Anchoring Opinions

Anchoring Opinions

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    The USGA and R & A have proposed the rule regarding the long/belly putter and anchoring the stroke -- what do people think?

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    Well, you can still use your long putter, just can't anchor it (or any club for that matter: but it would be kinda funny to see someone try to hit a driver while it was anchored). I've never tried one, so I am certainly not qualified to say if it is an advantage. I know a guy who tried it and gave up because he thought it was too hard; I know his stroke and am sure it was because he was moving his body. I guess it's a preference/physical ability thing. I personally don't care if someone uses one. I always root for everyone I play with to shoot the lowest score ever (I just want mine to be lower on it's own merit).

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    If anyone can prove that it helps in any way more than a "traditional" stroke, then be my guest to explain.  I do not personally use an anchoring putter, and see no advantage to anyone that does.  I think this ruling is absurd.  

    TT

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    Level playing surface now! I support it!

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    This rule is a joke.  Belly or anchored putters have never been a reason for golf courses having to increase their yardages or do redesigns (like St. Andrews).  That is down to the clubs and balls.  If the USGA wants to make a rule with impact, then change the standards for equipment.   It seems like this is a witch hunt for guys like Webb Simpson, Keegan Bradley, and Ernie Els - who have won majors recently.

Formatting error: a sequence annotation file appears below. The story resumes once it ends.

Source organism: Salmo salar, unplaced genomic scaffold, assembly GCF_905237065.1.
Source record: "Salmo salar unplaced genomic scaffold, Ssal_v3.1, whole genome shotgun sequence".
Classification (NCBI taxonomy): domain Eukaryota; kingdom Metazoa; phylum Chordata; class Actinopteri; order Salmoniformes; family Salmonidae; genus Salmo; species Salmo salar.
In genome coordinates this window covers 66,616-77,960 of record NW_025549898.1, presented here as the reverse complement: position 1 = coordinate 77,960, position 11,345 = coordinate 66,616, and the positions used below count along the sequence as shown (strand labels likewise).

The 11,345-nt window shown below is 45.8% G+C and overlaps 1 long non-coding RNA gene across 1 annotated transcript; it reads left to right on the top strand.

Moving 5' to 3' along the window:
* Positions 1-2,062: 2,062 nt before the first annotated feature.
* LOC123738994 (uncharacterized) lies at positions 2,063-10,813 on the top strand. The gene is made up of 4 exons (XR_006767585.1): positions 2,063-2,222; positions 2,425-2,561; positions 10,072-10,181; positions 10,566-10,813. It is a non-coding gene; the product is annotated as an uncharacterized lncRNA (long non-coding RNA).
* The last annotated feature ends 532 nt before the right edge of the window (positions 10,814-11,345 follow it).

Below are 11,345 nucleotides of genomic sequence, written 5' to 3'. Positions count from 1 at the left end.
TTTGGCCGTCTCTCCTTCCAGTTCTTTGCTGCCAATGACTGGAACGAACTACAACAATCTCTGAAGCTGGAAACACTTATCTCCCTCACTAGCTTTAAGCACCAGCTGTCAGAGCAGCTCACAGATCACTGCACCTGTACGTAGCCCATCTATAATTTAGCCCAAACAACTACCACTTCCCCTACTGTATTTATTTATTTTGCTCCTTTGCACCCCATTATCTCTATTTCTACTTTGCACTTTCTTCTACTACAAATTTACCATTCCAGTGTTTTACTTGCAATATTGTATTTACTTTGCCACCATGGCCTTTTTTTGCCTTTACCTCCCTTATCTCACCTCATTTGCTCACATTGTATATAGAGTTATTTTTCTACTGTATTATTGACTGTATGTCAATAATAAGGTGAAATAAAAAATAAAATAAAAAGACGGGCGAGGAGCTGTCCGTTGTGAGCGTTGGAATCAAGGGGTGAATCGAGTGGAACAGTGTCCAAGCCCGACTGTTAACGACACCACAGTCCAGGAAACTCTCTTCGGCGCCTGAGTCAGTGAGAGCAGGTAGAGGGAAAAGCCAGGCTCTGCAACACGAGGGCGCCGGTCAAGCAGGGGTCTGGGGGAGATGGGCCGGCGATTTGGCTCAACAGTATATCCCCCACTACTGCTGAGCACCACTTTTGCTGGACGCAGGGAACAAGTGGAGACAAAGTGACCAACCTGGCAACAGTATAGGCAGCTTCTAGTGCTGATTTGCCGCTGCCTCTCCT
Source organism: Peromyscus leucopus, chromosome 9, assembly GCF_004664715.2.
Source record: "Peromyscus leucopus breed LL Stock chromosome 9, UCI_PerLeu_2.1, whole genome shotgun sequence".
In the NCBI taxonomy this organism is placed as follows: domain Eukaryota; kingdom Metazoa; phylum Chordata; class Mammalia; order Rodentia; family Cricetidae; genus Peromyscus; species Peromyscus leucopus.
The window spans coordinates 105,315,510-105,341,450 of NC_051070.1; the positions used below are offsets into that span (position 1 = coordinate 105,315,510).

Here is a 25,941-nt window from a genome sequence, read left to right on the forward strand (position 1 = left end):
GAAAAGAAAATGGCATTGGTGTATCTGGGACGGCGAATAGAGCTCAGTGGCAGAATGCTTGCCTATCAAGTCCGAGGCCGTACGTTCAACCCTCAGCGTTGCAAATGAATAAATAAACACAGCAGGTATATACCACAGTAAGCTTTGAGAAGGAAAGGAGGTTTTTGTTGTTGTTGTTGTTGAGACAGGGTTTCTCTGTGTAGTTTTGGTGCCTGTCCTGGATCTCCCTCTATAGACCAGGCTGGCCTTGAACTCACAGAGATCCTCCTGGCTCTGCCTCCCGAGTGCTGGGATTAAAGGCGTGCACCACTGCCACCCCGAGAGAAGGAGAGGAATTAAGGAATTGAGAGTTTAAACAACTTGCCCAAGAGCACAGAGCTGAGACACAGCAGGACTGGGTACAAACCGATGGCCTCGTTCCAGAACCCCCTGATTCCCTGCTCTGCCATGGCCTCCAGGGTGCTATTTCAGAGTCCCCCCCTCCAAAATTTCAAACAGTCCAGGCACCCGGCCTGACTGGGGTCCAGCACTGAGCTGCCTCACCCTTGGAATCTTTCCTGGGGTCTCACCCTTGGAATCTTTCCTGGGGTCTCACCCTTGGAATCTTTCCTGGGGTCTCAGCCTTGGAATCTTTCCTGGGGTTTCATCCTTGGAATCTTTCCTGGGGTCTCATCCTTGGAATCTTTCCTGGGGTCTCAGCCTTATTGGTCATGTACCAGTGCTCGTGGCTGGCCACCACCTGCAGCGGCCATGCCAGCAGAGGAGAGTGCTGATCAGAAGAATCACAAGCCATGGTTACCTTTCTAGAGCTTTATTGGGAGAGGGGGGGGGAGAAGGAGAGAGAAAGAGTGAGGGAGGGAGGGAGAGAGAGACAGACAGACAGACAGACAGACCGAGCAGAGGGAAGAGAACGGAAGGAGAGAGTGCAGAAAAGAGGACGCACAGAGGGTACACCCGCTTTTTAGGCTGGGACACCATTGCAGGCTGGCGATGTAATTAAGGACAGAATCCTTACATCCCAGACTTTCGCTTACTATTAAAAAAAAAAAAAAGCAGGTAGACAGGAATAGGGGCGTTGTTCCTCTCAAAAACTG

Also, I don't know anyone that uses a belly putter.  In fact, I don't think I've ever seen one in use at any of the courses that I play.  Again, this will impact a few guys on TOUR and guys on the Champions Tour.    

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    I think everyone has to keep in mind that for us everyday, non-tournament golfers, nothing will really change.  Guys who want to putt with the long stick or the belly putter will continue to do so with impunity.  It really only affects those who play in sanctioned events, or events that adhere to USGA/R&A rules.  In my club, for example, I do not foresee any change to play on a daily basis or at the bi-weekly seniors events.  I do think the league I play in may force people to change, because the league adheres to USGA rules during play (except for the one ball rule).  I don't like them; am perfectly happy with my Bullseye; could care less if someone else uses one.

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    I must disagree, if you have the yip or are jittery, a belly or anchored putter can help diminish the shakes! Can I adjust my driver in the round to cut a dogleg!

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    This is silly - long putters, short putters - it does not make a difference.  The golfer still has to make the stroke and get the ball in the hole.  

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    BEING ONE WHO USES THE LONG PUTTER MOST OF THE TIME, I DON'T LIKE THE RULE.  IF THE USGA AND THE R&A DIDN'T LIKE THEM, THEY SHOULD NEVER BEEN ALLOWED IN THE FIRST PLACE.  T.HEY HAD AMPLE TIME TO EVALUATE THEM WHEN THEY FIRST APPEARED BUT DID NOTHING.  I AGREE THAT THEY ARE TARGETING CERTAIN PLAYERS AND PROBABLY BECAUSE OF TRADITIONALIST PLAYERS COMPLAINING.